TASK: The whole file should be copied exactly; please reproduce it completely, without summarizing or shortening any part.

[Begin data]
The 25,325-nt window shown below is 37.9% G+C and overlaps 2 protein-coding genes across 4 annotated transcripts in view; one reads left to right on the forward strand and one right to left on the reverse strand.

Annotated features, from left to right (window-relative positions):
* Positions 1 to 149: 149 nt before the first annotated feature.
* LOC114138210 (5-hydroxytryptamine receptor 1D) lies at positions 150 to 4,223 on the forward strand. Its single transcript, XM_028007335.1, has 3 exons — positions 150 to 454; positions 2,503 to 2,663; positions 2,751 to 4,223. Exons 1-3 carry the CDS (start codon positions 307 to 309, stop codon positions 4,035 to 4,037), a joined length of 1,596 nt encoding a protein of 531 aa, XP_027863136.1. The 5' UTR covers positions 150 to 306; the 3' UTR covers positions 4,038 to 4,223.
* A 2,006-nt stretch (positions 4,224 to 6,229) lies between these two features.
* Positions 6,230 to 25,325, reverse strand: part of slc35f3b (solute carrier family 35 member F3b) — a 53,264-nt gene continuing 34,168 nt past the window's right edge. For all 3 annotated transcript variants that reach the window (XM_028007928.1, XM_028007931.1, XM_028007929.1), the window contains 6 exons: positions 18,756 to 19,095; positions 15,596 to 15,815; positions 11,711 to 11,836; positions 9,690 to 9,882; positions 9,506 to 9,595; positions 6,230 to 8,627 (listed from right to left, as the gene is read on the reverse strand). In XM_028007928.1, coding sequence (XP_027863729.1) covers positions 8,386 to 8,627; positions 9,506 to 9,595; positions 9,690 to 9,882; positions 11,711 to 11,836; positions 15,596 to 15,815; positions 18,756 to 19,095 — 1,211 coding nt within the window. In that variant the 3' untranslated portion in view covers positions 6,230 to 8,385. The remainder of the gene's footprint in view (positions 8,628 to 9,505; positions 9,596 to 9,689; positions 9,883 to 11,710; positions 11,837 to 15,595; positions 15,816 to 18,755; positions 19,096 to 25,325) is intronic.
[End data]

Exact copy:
The 25,325-nt window shown below is 37.9% G+C and overlaps 2 protein-coding genes across 4 annotated transcripts in view; one reads left to right on the forward strand and one right to left on the reverse strand.

Annotated features, from left to right (window-relative positions):
* Positions 1 to 149: 149 nt before the first annotated feature.
* LOC114138210 (5-hydroxytryptamine receptor 1D) lies at positions 150 to 4,223 on the forward strand. Its single transcript, XM_028007335.1, has 3 exons — positions 150 to 454; positions 2,503 to 2,663; positions 2,751 to 4,223. Exons 1-3 carry the CDS (start codon positions 307 to 309, stop codon positions 4,035 to 4,037), a joined length of 1,596 nt encoding a protein of 531 aa, XP_027863136.1. The 5' UTR covers positions 150 to 306; the 3' UTR covers positions 4,038 to 4,223.
* A 2,006-nt stretch (positions 4,224 to 6,229) lies between these two features.
* Positions 6,230 to 25,325, reverse strand: part of slc35f3b (solute carrier family 35 member F3b) — a 53,264-nt gene continuing 34,168 nt past the window's right edge. For all 3 annotated transcript variants that reach the window (XM_028007928.1, XM_028007931.1, XM_028007929.1), the window contains 6 exons: positions 18,756 to 19,095; positions 15,596 to 15,815; positions 11,711 to 11,836; positions 9,690 to 9,882; positions 9,506 to 9,595; positions 6,230 to 8,627 (listed from right to left, as the gene is read on the reverse strand). In XM_028007928.1, coding sequence (XP_027863729.1) covers positions 8,386 to 8,627; positions 9,506 to 9,595; positions 9,690 to 9,882; positions 11,711 to 11,836; positions 15,596 to 15,815; positions 18,756 to 19,095 — 1,211 coding nt within the window. In that variant the 3' untranslated portion in view covers positions 6,230 to 8,385. The remainder of the gene's footprint in view (positions 8,628 to 9,505; positions 9,596 to 9,689; positions 9,883 to 11,710; positions 11,837 to 15,595; positions 15,816 to 18,755; positions 19,096 to 25,325) is intronic.